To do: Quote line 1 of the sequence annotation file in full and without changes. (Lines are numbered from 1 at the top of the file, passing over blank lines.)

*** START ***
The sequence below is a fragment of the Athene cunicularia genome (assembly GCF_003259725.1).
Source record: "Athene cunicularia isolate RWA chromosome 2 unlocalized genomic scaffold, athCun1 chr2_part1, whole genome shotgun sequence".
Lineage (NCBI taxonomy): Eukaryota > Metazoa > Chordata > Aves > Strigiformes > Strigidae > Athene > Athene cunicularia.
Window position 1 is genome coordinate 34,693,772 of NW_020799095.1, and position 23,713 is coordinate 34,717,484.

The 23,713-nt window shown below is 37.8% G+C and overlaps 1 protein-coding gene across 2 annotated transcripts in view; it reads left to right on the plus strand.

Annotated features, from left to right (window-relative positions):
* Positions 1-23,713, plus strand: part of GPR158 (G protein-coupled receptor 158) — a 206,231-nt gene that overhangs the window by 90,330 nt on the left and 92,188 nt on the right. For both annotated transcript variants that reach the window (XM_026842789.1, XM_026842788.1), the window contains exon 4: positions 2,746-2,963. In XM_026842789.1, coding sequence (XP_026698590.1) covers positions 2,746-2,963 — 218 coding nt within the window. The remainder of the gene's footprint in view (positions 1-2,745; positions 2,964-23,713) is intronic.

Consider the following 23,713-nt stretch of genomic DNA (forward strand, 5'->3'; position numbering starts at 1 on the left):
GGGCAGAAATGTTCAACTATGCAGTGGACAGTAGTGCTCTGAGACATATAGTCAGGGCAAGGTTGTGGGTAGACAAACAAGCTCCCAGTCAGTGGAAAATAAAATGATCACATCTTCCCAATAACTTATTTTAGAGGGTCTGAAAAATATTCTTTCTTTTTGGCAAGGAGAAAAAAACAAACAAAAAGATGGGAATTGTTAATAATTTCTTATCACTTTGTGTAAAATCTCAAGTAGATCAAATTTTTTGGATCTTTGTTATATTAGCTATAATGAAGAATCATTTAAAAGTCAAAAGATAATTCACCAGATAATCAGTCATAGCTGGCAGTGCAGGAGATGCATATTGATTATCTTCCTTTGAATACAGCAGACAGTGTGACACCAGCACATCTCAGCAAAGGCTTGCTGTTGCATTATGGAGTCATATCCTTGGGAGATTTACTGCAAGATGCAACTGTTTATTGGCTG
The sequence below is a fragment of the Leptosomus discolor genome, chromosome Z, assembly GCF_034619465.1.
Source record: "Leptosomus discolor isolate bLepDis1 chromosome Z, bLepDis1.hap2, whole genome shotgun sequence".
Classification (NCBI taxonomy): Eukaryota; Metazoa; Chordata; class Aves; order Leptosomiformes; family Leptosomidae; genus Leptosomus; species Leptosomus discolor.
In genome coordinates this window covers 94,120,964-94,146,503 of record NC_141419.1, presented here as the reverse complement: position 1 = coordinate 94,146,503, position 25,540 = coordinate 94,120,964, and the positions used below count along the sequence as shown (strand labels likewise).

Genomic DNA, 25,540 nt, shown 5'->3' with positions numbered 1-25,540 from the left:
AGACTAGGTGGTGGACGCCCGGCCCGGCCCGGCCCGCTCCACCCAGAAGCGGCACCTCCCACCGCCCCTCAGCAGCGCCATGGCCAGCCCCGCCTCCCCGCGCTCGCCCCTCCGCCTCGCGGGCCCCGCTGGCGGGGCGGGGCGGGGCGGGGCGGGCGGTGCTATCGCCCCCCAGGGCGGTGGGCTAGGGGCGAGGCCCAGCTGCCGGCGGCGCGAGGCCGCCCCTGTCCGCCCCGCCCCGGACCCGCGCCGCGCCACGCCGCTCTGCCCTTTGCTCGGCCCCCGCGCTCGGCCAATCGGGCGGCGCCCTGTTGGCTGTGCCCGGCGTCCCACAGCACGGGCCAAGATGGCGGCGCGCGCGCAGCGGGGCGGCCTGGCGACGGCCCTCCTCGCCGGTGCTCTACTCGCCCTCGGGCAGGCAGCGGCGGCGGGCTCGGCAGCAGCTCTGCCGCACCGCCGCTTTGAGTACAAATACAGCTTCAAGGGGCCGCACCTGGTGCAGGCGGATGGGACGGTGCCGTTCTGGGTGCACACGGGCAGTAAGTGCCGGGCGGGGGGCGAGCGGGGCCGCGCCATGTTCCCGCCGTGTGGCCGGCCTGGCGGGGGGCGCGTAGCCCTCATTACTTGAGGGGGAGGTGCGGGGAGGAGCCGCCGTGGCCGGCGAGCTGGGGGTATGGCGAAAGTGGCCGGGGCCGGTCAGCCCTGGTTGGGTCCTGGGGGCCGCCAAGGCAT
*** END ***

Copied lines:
The sequence below is a fragment of the Athene cunicularia genome (assembly GCF_003259725.1).